Children with salt wasting CAH are at risk for significant mortality and morbitiy as this condition can be life-threatening when inadequately treated. Infants with salt wasting CAH may develop poor feeding, weight loss, failure to thrive, vomiting, dehydration, hypotension, hyponatremia, and hyperkalemic metabolic acidosis progressing to adrenal crisis. Adrenal crisis represents a major cause of morbidity and death in childhood. Infant mortality from CAH is estimated between 0%-4%.
What causes this disease and how frequent is it?
Hormonally and clinically defined forms of 21 OHD CAH are associated with distinct genotypes characterized by varying enzyme activity demonstrated through in vitro expression studies. The gene encoding 21 hydroxylase is a microsomal cytochrome P450 termed cytochrome P450, family 21, subfamily A, polypeptide 21 (CYP21A2) located on the short arm of chromosome 6, within the human leukocyte antigen (HLA) complex. More than 150 mutations have been described including point mutations, small deletions, small insertions and complex rearrangements of the gene.
In recessive disorders, the less severe mutation of the two alleles typically dictates phenotype. Classical 21 OHD is most often caused by two alleles with severe mutations. In contrast to the classical form, patients with NC 21 OHD are predicted to have mild mutations on both alleles or one severe and one mild mutation (compound heterozygosity) of CYP21A2.
Approximately 1% of mutations occur de novo. The incidence ranges from 1:10,000 to 1:20,000 births. It is more prevalent in some ethnic groups, particularly in remote geographic regions such as Alaskan Yupiks. Nonclassical forms of CAH are more prevalent; it occurs in approximately 0.1 -0.2% of the general Caucasian population. However, its occurrence is increased to 1-2% in inbred populations such as the Ashkenazi Jewish.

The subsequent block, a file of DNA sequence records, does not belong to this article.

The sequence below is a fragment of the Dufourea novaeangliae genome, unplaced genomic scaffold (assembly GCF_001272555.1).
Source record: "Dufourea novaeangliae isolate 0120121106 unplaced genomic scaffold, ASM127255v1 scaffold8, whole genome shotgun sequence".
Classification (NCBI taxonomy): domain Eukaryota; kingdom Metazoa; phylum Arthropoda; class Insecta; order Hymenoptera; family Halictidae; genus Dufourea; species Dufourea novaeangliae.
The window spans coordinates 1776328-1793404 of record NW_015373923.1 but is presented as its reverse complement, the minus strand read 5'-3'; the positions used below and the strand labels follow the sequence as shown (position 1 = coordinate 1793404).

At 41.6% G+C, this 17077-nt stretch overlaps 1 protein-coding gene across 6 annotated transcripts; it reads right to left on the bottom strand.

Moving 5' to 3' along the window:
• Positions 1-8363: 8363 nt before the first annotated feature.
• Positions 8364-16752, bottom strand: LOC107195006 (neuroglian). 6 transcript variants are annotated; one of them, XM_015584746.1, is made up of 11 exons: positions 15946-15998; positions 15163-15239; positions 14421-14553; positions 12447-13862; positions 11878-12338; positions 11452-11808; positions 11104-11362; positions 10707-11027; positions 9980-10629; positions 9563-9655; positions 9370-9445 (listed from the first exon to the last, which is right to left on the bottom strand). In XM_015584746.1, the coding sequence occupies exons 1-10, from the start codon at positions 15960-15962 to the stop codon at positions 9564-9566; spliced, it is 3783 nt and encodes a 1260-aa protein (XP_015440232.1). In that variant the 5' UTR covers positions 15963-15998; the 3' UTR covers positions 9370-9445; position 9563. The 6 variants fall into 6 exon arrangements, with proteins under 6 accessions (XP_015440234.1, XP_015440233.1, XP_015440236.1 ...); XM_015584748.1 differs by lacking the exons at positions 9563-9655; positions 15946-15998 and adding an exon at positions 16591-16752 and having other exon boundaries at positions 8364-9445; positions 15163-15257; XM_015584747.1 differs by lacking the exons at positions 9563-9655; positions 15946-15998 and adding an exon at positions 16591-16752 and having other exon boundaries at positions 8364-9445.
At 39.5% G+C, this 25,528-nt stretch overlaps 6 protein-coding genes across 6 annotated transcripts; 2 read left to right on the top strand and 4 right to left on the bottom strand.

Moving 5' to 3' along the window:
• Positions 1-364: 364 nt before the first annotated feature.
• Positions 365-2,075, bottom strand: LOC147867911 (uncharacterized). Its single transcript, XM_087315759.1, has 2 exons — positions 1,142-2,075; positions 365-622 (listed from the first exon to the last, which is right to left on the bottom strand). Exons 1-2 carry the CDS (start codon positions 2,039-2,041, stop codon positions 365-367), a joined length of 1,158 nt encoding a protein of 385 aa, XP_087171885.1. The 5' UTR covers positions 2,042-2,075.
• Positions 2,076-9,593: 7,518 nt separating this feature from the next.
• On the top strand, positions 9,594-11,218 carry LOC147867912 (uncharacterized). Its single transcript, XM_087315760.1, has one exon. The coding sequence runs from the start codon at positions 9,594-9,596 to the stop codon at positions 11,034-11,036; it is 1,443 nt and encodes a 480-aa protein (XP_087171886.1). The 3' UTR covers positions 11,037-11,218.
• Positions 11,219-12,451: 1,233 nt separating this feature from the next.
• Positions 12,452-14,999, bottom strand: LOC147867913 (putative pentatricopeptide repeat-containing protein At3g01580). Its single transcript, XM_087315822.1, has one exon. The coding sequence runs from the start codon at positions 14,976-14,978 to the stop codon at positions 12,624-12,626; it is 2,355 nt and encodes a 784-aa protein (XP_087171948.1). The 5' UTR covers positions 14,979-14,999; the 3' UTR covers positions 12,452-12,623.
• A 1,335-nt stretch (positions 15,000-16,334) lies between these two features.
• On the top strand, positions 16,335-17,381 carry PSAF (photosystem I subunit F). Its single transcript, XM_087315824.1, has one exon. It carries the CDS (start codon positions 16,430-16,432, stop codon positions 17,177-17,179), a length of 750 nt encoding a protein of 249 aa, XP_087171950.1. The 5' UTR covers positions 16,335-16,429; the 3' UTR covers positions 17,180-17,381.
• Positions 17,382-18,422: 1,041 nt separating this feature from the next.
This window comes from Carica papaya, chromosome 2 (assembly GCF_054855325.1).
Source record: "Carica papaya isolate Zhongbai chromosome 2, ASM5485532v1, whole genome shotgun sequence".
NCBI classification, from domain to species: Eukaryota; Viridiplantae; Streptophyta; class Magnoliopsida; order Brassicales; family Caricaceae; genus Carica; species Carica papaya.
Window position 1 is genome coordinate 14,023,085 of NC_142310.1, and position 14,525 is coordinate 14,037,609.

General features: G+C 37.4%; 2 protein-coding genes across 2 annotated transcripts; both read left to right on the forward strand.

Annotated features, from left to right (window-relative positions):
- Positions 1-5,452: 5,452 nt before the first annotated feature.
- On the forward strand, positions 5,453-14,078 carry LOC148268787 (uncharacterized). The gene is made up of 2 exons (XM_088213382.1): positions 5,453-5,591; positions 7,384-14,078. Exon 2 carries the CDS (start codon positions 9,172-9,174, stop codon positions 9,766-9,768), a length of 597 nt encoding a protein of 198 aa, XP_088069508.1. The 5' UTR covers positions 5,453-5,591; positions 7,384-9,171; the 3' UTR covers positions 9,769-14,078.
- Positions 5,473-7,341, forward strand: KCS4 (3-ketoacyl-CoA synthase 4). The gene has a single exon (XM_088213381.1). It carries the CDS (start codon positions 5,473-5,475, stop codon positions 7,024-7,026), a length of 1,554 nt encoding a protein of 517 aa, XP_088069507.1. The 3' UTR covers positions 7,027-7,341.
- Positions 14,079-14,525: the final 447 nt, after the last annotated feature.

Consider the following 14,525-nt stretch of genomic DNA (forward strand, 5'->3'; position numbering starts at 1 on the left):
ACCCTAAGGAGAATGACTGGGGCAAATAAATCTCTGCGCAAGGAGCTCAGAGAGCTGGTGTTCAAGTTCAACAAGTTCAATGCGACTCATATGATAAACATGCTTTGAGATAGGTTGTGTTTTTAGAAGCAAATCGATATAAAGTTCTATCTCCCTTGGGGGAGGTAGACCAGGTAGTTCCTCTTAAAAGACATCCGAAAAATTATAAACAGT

How do these pathogens/genes/exposures cause the disease?
(See what causes this disease)
Other clinical manifestations that might help with diagnosis and management
What complications might you expect from the disease or treatment of the disease?
(See adverse effects and possible outcomes)
Are additional laboratory studies available; even some that are not widely available?
Measurement of other steroids that are expected to be elevated in 21 OHD CAH may be obtained to support the diagnosis. These included 21-deoxycortisol, androstenedione, and testosterone. Plasma renin activity and aldosterone concentrations can be obtained to differentiate the salt wasting form from the simple virilizing form. Molecular genetic testing of the CYP21A2 gene for a panel of nine common mutations and gene deletions detects approximately 80%-98% of disease-causing alleles in affected individuals and carriers.
How can congenital adrenal hyperplasia be prevented?
Congenital adrenal hyperplasia is inherited in an autosomal recessive pattern with most parents being heterozygotes. There is currently no preventative treatment.
What is the evidence?
Nimkarn, S, Lin-Su, K. “Steroid 21 hydroxylase deficiency congenital adrenal hyperplasia”. Endocrinol Metab Clin NorthAm. vol. 38. pp. 699-718.
Nimkarn, S. “New MI (Updated Aug 24, 2010) 21-Hydroxylase-Deficient Congenital Adrenal Hyperplasia”.
Speiser, PW, Azziz, R, Baskin, LS. “Congenital adrenal hyperplasia due to steroid 21-hydroxylase deficiency: an Endocrine Society clinical practice guideline”. J Clin Endocrinol Metab. vol. 95. pp. 4133-4160.